Short Hair Pioneers.
For the majority of history, ladies wore their tresses longer. Only the last century saw the tide turn. Cultural observers of the 1920’s saw flappers rise in popularity and infamy. “Flapper” was a derogatory term but those it was intended to offend adopted and ameliorated it. Louise Brooks (top left) was the pin-up girl for the movement and possessed all the qualities of flappers in spades. The silent film star and dancer wasn’t averse to the odd scandal. Considered quite scurrilous in those austere times, she still reveled in it.
The Roaring Twenties proved to be a blip in the domination of lengthy locks until the Fifties. Marilyn Monroe was more famous for medium length voluminous blonde curls. She wore it short on occasion but often still blonde and curly. Her life was brief and her death controversial but she shone brighter and few have had such an impact on popular culture.
Another megastar from the Golden Age of Hollywood is Audrey Hepburn, her unmistakable elfin features recognized globally. She’s considered the mother of the pixie. It’s certain she was one of the first to wear her hair cropped close but modern pixie cuts display more shape. It’s arguable that Jean Seberg was the first person in the public eye to wear what would pass as a modern pixie. Her original trademark being long blonde hair but she went short for the role of Joan of Arc.
Maverick Chopped Locks.
The Sixties, Seventies, and early Eighties were times of social upheaval, style fluidity, and massive fashion faux pas. The shackles of the post-war era were off and technology allowed experimentation in music, textiles, and hairdressing. Television ownership became widespread and media culture was born. Typical young adults had disposable incomes for the first time. Leisure wasn’t the preserve of the rich. Mass media driven trends became widespread and the rate of change spiraled out of control.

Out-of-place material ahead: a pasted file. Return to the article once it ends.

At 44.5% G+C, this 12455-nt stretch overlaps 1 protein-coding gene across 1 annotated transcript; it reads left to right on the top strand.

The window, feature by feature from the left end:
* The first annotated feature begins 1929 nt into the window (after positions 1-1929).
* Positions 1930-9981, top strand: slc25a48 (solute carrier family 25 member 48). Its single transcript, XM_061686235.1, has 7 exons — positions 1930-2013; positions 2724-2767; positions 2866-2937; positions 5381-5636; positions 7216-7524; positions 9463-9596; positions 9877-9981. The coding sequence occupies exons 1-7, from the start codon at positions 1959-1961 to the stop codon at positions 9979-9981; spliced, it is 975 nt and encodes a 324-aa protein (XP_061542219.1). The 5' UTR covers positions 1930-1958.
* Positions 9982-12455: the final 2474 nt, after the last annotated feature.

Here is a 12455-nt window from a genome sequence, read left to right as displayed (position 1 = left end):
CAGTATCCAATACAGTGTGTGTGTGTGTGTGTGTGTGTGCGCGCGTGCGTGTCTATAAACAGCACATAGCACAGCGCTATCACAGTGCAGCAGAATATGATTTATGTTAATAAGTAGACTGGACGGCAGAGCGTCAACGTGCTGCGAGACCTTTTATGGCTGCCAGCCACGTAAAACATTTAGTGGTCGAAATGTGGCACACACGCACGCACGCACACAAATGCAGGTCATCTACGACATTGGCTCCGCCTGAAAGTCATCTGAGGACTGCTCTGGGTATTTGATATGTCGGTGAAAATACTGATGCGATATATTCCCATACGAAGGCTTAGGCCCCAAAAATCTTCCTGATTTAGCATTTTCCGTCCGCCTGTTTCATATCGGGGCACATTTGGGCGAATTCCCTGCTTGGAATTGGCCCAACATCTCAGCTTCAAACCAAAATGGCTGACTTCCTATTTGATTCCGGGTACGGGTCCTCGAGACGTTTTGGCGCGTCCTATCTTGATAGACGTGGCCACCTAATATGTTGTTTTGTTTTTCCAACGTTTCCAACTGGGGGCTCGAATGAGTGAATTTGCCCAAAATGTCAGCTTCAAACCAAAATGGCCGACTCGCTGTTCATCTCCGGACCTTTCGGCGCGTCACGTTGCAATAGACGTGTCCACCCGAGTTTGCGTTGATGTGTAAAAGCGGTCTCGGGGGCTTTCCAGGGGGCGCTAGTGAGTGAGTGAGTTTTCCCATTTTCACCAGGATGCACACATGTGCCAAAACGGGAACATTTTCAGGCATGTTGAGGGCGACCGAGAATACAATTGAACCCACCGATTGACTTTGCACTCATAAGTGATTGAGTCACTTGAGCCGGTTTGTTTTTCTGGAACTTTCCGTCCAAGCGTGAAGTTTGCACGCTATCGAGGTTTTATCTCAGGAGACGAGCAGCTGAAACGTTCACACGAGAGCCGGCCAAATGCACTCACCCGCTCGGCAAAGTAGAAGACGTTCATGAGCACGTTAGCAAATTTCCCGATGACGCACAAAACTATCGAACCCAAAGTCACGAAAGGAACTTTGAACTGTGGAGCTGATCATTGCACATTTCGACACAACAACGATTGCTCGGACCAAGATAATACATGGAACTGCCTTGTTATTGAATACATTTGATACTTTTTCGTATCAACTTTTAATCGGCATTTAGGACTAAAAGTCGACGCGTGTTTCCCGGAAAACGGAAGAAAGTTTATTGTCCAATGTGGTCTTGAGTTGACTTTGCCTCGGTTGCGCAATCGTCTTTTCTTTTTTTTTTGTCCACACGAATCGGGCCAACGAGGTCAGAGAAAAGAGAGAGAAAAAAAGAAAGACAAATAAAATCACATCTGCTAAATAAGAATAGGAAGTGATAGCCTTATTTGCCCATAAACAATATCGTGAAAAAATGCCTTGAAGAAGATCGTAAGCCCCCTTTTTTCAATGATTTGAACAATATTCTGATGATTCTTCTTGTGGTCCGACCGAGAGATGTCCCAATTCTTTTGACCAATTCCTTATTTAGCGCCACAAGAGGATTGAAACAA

Woodstock, Carnaby Street, Glam rock, the rise of Punk, and the excesses of the Eighties caused huge fashion swings. Culture bounced off itself then back-lashed in other directions in rapid succession. Eyes itched when subjected to the era’s appalling fashion crimes. Yet, if you didn’t appreciate the look du jour, a few months later something else would arrive.
Where there’s change there’s innovation. Some trends during the time are subject to deserved ridicule but plenty of wheat in the chaff could be found. Find derivatives of Twiggy and Mia Farrow’s pixie cuts the world over. Today you won’t find many Mullets like Jane Fonda’s or elaborate flicked numbers like Princess Diana’s. Yet where would we be without face-framing side bangs or quiffed undercuts?
Grunge and Rebellion.
Iconic status isn’t only related to popularity. Controversial, groundbreaking and memorable are suitable attributes too. Madonna is no shrinking violet and often all the above. She was more rebellious during her “Vogue” and “Erotica” periods, coinciding with her time as a platinum blonde. “True Blue” ushered in the new Madge, she lingered for a while and then vogued out in titanium pin-curls.
Sinead O’Connor, on the other hand, was born a rebel and doesn’t show any sign of relenting 50 years later. Pictured here harbouring a quarter inch of fluff to prove it. Originally a defense mechanism to fend off the advances of media executives she’s quoted as not feeling herself without a stubble head.
In the mid-nineties the spread of Grunge and Meg Ryan’s choppy bob coincided sparking a revolution. Keri Russell got on the receiving end of a fans revolt when an amusing idea backfired. She had her trademark flowing curls chopped on the set of the second series of “Felicity” where she played the eponymous character. The drama then bombed, her curls grew back but viewers didn’t. A perfect lesson in why you should try our makeover tool first, nobody wants a similar popularity decimation.
Modern Classic Cropped Haircuts.
Until the turn of the millennium, a bob haircut was a simple affair, some had bangs others didn’t, that was about it. Victoria Beckham arrived and we now see inverted, A-line, stacked, and many variations. Where would a list of hairstyles be without an entry from Rihanna?? This asymmetrical undercut is one of many we could’ve chosen.
Miley Cyrus put us through something of an image trauma a few years ago. Shoulder length ombre gave way to peroxide quiffed under-cuts, pixie crops, and twerking.
Jennifer Lawrence provided another shock to the system by exchanging her length for that highlighted pixie with heavy bangs. In this picture, she added a little something by slicking it back.
Many of us see going short as a breakout in a new direction, a start of the next phase in life’s rich tapestry. Carve a personal path through the assault course of the world of cosmetology and fashion.
Iconic doesn’t need to be desirable, if we’re honest some of the hairstyles in this group of sixteen are a bit rubbish, it’s the wearer’s beauty and status that carry the day. They are iconic because they shocked or changed what everyone else was doing and stuck in everyone consciousness.